08-12-2020  1:57 pm   •   PDX and SEA Weather
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NORTHWEST NEWS

PHOTOS: Snapshots From Downtown Portland

View a slideshow of recent photos taken by The Skanner downtown Portland.

Prosecutor Won't Act on Low-level Portland Protest Arrests

At least several hundred people who have been arrested in the past few months will not face criminal prosecution.

Lawmakers Adjourn Special Session, Restrict Choke Holds

Sen. James Manning, D-Eugene, says choke holds are "a tool to take a life."

Seattle Police Chief to Resign Following Department Cuts

Carmen Best, the city’s first Black police chief, said in a letter to the department that her retirement will be effective Sept. 2.

NEWS BRIEFS

MISSING: Michael Bryson Was Last Seen August 5

The Eugene man was last seen at campground SE of Cottage Grove ...

Oregon Housing and Community Services Awards $60,822,101 to Build and Preserve 802 Affordable Homes

Investments address the statewide shortage of affordable housing through the development and preservation of affordable rental homes. ...

Phase Two Re:Imagine Grant Deadline August 11

The fund focuses on supporting ten artists with grants of $5,000 as they reimagine their practices and pivot toward the...

U.S. Bank Announces $1 Million in Grants to Black-Led CDFIs; Additional Support for African American Alliance

A total of 15 CDFIs will receive grants ranging from $50,000 to $100,000 while the African American Alliance will receive...

Vote.org Holds #GoodTroublePledge Voter Registration Drive to Commemorate the 55th Anniversary of the Voting Rights Act

2020 VRA anniversary observance to honor the memory of voting rights activist and late-Congressman John Lewis (D-GA) ...

Dozens of cats, dogs seized from Portland rescue facility

PORTLAND, Ore. (AP) — Nearly 120 cats and dogs were seized from a Portland animal rescue and boarding facility Tuesday, officials say.Authorities served a search warrant at Woofin Palooza’s 82nd Avenue facility after receiving complaints alleging possible animal abuse or neglect, The...

Tear gas at Portland protests raises concern about pollution

SALEM, Ore. (AP) — The presence of U.S. agents has diminished in Portland, Oregon, but city officials are still cleaning up tear gas residue from the streets, dirt and possibly the storm drains after the chemical was used frequently by both police and federal officers during more than two...

LSU adds Missouri, Vanderbilt in revamped SEC schedule

Defending Southeastern Conference and national champion LSU will host Missouri and visit Vanderbilt in its expanded Southeastern Conference schedule, while Alabama will visit Mizzou and host Kentucky in league play revised by the coronavirus pandemic. The league on Friday released two additional...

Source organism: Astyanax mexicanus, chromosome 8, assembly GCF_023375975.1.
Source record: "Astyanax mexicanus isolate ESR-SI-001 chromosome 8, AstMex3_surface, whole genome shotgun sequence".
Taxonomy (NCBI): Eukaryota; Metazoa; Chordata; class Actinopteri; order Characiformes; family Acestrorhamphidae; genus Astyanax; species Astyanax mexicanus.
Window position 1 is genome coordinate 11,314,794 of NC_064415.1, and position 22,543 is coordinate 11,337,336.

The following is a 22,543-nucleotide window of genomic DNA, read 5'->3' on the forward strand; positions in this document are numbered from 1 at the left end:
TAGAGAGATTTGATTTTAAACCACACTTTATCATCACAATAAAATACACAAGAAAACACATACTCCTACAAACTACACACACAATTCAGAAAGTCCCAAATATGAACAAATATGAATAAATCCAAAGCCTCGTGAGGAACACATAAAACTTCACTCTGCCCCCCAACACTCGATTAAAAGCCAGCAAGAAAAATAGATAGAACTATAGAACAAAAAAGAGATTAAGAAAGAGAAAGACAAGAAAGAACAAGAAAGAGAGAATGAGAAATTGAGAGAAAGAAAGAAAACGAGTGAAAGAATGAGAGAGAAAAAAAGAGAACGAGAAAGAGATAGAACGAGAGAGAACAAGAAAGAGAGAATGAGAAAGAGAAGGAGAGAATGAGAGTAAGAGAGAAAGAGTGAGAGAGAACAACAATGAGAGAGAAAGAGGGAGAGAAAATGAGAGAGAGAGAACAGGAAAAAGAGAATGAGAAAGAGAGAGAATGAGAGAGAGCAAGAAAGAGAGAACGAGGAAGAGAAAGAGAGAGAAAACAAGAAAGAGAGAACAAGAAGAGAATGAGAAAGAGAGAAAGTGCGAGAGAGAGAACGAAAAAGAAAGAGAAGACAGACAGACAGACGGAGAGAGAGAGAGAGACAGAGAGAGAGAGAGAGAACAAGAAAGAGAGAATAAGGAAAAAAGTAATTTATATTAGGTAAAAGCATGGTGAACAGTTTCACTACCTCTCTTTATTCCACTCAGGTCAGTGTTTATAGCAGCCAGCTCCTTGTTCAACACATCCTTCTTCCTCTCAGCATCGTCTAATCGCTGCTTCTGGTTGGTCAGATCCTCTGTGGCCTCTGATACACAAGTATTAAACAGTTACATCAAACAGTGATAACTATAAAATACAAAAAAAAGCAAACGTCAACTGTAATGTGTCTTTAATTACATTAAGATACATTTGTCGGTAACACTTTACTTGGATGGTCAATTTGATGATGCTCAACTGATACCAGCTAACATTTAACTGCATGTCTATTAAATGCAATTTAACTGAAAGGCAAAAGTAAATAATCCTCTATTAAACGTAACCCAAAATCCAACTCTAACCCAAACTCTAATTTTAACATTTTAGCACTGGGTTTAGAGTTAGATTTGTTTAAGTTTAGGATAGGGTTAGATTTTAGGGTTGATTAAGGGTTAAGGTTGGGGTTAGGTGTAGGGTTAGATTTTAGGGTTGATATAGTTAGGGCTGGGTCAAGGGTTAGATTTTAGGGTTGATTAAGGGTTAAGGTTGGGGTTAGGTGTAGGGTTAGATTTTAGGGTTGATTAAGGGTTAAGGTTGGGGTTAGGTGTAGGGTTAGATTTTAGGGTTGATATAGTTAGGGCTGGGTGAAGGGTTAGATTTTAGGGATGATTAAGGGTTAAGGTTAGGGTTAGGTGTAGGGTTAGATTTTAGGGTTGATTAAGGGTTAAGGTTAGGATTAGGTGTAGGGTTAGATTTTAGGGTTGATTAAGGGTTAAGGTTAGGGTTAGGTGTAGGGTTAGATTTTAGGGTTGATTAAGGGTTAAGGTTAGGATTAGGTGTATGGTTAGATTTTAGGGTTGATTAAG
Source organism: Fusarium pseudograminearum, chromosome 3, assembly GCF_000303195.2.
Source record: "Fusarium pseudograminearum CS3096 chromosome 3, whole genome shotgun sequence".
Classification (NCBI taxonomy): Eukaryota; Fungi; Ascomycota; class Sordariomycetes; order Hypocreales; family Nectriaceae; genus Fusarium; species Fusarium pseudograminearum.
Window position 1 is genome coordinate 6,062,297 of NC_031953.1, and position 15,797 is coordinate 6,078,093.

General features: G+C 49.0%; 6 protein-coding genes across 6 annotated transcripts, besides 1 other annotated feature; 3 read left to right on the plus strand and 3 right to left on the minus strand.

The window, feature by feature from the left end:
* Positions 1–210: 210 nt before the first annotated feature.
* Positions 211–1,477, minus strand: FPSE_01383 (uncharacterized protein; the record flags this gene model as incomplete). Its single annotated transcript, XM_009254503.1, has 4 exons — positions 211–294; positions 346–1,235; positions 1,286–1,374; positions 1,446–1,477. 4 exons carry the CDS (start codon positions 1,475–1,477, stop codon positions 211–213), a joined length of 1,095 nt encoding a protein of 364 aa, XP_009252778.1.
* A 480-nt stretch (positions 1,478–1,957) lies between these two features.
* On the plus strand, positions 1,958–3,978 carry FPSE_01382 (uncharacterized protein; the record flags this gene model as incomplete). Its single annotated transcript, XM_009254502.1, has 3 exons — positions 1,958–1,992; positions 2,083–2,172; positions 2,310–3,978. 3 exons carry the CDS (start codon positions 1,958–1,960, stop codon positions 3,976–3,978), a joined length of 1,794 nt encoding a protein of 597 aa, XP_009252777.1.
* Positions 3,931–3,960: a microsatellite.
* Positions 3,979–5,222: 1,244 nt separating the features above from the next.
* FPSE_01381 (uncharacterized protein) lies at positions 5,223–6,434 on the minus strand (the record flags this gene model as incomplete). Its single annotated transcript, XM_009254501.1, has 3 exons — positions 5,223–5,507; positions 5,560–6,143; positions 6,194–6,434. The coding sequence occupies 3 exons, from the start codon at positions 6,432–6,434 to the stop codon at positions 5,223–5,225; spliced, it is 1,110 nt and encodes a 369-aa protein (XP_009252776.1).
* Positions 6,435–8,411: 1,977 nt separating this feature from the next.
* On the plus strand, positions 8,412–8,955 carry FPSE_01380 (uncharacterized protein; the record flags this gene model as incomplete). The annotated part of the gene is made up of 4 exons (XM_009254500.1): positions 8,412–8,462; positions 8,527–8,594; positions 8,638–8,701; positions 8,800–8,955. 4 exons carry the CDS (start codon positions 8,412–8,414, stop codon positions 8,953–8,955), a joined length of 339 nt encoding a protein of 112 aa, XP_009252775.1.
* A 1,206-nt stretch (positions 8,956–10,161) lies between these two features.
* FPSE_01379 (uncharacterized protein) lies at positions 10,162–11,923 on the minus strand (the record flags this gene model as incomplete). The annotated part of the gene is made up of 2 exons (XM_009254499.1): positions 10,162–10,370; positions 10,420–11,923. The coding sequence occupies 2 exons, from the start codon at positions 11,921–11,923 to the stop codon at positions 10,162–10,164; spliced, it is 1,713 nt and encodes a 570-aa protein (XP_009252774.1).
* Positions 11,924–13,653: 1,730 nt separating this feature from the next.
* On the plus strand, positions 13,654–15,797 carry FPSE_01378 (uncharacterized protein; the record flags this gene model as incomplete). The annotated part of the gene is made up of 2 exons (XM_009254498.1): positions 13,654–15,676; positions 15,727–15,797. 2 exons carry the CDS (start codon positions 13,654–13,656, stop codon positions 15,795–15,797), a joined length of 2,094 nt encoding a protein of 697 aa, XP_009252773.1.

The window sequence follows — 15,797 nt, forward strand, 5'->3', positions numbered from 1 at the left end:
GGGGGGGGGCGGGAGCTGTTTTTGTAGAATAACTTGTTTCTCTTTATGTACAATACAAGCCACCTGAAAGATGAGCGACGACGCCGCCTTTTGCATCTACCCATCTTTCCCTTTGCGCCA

Missouri's Drinkwitz takes side in mask-or-no-mask debate

COLUMBIA, Mo. (AP) — Eli Drinkwitz has been the head coach at Missouri for just over seven months. He has yet to lead the Tigers onto the football field, much less win a game, yet his role in the community already has forced him to take some important stands.First, it was supporting his new...

OPINION

Historians Offer Context, Caution on Lessons 1918 Flu Pandemic Holds for COVID

Scholars find parallels of inequitable suffering between pandemic of 1918 and pandemic of 2020 ...

US Reps Adams and DeFazio Call on Postmaster General to Resign

The legislators say Trump appointee Louis DeJoy is sabotaging the US Postal Service and could harm the election ...

Da 5 Bloods and America Abroad

Even before I returned to the United States from my combat tour in Vietnam, I had decided that we were fighting an unjust war. ...

Falling Behind: COVID, Climate Change, and Chaos

Multiple Crises, Multiple Obstacles ...

AFRICAN AMERICANS IN THE NEWS

Judge faces ethics charges over racist, demeaning comments

HARRISBURG, Pa. (AP) — A Pittsburgh judge who allegedly referred to a Black juror as “Aunt Jemima” was accused of misconduct in office Wednesday by the state's entity that investigates and prosecutes judicial wrongdoing.The Judicial Conduct Board complaint alleges that...

Black victims of U-Michigan doc seek equity in settlements

NOVI, Mich. (AP) — Dwight Hicks left New Jersey as a teenager, seeking to take a step toward his NFL dreams by playing football at the University of Michigan.Hicks was willing to do whatever it took to compete in the 1970s and says the price paid included being sexually assaulted by the late...

Editorial Roundup: US

Excerpts from recent editorials in the United States and abroad:___Aug. 11The Los Angles Times on TikTok and WeChat:Even before President Trump signed an executive order that could soon smother social network TikTok, Microsoft emerged as a potential savior for the U.S.-based but Chinese-owned video...

ENTERTAINMENT

American hopes to charm Brits in soccer series 'Ted Lasso'

NEW YORK (AP) — Jason Sudeikis was a huge sports fan growing up in Kansas, especially basketball. Not so much that game where you kick a ball into a goal. “The beautiful game? I didn’t get it a couple of years ago. I thought, ‘Well, good for them for getting that...

Film Review: A teenage political experiment in ‘Boys State’

Teenage political junkies at a leadership conference doesn’t seem like the most riveting subject matter for a documentary. As a product of teenage leadership conferences, I assumed that at best, maybe, it could be fodder for a black comedy. But the new documentary “ Boys State...

Hank Williams Jr., Marty Stuart to join Country Hall of Fame

NASHVILLE, Tenn. (AP) — Hank Williams Jr., Marty Stuart and songwriter Dean Dillon are the newest inductees to the Country Music Hall of Fame. Announced by the Country Music Association on Wednesday, Williams, who often is referred to as Hank Jr. or the nickname Bocephus, will join his...

U.S. & WORLD NEWS

Stocks rebound on Wall Street, S&P 500 trades above record

Stocks marched broadly higher on Wall Street Wednesday, briefly nudging the S&P 500 above its all-time closing...